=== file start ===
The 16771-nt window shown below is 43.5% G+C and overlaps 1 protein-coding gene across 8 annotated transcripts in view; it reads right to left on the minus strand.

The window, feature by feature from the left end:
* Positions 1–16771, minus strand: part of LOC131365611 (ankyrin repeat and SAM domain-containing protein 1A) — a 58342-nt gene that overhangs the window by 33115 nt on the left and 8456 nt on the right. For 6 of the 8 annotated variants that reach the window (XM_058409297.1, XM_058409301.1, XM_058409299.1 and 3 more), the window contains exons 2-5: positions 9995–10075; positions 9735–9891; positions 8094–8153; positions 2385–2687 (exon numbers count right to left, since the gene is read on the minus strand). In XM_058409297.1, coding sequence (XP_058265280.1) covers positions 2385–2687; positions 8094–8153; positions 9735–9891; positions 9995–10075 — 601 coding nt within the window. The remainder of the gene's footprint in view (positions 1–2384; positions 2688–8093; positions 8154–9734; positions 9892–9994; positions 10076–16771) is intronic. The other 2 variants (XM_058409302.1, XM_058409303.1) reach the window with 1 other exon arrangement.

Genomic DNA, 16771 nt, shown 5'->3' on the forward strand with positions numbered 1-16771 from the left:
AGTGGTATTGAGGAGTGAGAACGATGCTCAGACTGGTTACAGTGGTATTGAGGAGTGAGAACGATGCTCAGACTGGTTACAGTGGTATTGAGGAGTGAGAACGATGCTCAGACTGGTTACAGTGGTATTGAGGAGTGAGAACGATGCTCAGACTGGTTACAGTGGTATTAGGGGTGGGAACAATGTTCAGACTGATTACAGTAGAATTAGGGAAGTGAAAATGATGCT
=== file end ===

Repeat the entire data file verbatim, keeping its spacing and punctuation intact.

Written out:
The 16771-nt window shown below is 43.5% G+C and overlaps 1 protein-coding gene across 8 annotated transcripts in view; it reads right to left on the minus strand.

The window, feature by feature from the left end:
* Positions 1–16771, minus strand: part of LOC131365611 (ankyrin repeat and SAM domain-containing protein 1A) — a 58342-nt gene that overhangs the window by 33115 nt on the left and 8456 nt on the right. For 6 of the 8 annotated variants that reach the window (XM_058409297.1, XM_058409301.1, XM_058409299.1 and 3 more), the window contains exons 2-5: positions 9995–10075; positions 9735–9891; positions 8094–8153; positions 2385–2687 (exon numbers count right to left, since the gene is read on the minus strand). In XM_058409297.1, coding sequence (XP_058265280.1) covers positions 2385–2687; positions 8094–8153; positions 9735–9891; positions 9995–10075 — 601 coding nt within the window. The remainder of the gene's footprint in view (positions 1–2384; positions 2688–8093; positions 8154–9734; positions 9892–9994; positions 10076–16771) is intronic. The other 2 variants (XM_058409302.1, XM_058409303.1) reach the window with 1 other exon arrangement.

Genomic DNA, 16771 nt, shown 5'->3' on the forward strand with positions numbered 1-16771 from the left:
AGTGGTATTGAGGAGTGAGAACGATGCTCAGACTGGTTACAGTGGTATTGAGGAGTGAGAACGATGCTCAGACTGGTTACAGTGGTATTGAGGAGTGAGAACGATGCTCAGACTGGTTACAGTGGTATTGAGGAGTGAGAACGATGCTCAGACTGGTTACAGTGGTATTAGGGGTGGGAACAATGTTCAGACTGATTACAGTAGAATTAGGGAAGTGAAAATGATGCT